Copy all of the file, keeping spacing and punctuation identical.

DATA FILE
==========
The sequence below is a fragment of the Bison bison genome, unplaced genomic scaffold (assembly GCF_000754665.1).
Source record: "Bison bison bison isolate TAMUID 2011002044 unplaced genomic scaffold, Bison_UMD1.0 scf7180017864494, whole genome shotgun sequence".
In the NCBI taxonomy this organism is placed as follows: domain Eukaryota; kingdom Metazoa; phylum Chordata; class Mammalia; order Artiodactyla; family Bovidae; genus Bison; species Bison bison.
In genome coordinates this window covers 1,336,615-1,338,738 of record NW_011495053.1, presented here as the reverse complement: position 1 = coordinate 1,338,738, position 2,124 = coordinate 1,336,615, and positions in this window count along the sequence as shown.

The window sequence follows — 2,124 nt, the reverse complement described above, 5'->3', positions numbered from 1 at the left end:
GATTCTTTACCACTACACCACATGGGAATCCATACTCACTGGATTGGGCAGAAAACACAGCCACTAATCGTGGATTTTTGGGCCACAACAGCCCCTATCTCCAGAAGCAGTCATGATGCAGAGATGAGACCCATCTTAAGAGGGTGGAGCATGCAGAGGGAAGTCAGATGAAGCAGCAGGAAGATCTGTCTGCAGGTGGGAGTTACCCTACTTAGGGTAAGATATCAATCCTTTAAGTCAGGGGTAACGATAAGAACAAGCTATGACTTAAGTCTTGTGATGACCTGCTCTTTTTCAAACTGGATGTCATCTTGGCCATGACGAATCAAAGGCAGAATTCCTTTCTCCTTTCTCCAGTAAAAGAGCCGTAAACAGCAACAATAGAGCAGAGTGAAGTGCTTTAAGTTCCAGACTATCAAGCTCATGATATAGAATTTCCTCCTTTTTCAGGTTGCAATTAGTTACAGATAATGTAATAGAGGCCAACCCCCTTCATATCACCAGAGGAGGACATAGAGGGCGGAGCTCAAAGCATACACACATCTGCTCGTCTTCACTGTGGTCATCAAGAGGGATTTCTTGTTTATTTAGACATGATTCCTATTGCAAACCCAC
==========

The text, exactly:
The sequence below is a fragment of the Bison bison genome, unplaced genomic scaffold (assembly GCF_000754665.1).
Source record: "Bison bison bison isolate TAMUID 2011002044 unplaced genomic scaffold, Bison_UMD1.0 scf7180017864494, whole genome shotgun sequence".
In the NCBI taxonomy this organism is placed as follows: domain Eukaryota; kingdom Metazoa; phylum Chordata; class Mammalia; order Artiodactyla; family Bovidae; genus Bison; species Bison bison.
In genome coordinates this window covers 1,336,615-1,338,738 of record NW_011495053.1, presented here as the reverse complement: position 1 = coordinate 1,338,738, position 2,124 = coordinate 1,336,615, and positions in this window count along the sequence as shown.

The window sequence follows — 2,124 nt, the reverse complement described above, 5'->3', positions numbered from 1 at the left end:
GATTCTTTACCACTACACCACATGGGAATCCATACTCACTGGATTGGGCAGAAAACACAGCCACTAATCGTGGATTTTTGGGCCACAACAGCCCCTATCTCCAGAAGCAGTCATGATGCAGAGATGAGACCCATCTTAAGAGGGTGGAGCATGCAGAGGGAAGTCAGATGAAGCAGCAGGAAGATCTGTCTGCAGGTGGGAGTTACCCTACTTAGGGTAAGATATCAATCCTTTAAGTCAGGGGTAACGATAAGAACAAGCTATGACTTAAGTCTTGTGATGACCTGCTCTTTTTCAAACTGGATGTCATCTTGGCCATGACGAATCAAAGGCAGAATTCCTTTCTCCTTTCTCCAGTAAAAGAGCCGTAAACAGCAACAATAGAGCAGAGTGAAGTGCTTTAAGTTCCAGACTATCAAGCTCATGATATAGAATTTCCTCCTTTTTCAGGTTGCAATTAGTTACAGATAATGTAATAGAGGCCAACCCCCTTCATATCACCAGAGGAGGACATAGAGGGCGGAGCTCAAAGCATACACACATCTGCTCGTCTTCACTGTGGTCATCAAGAGGGATTTCTTGTTTATTTAGACATGATTCCTATTGCAAACCCAC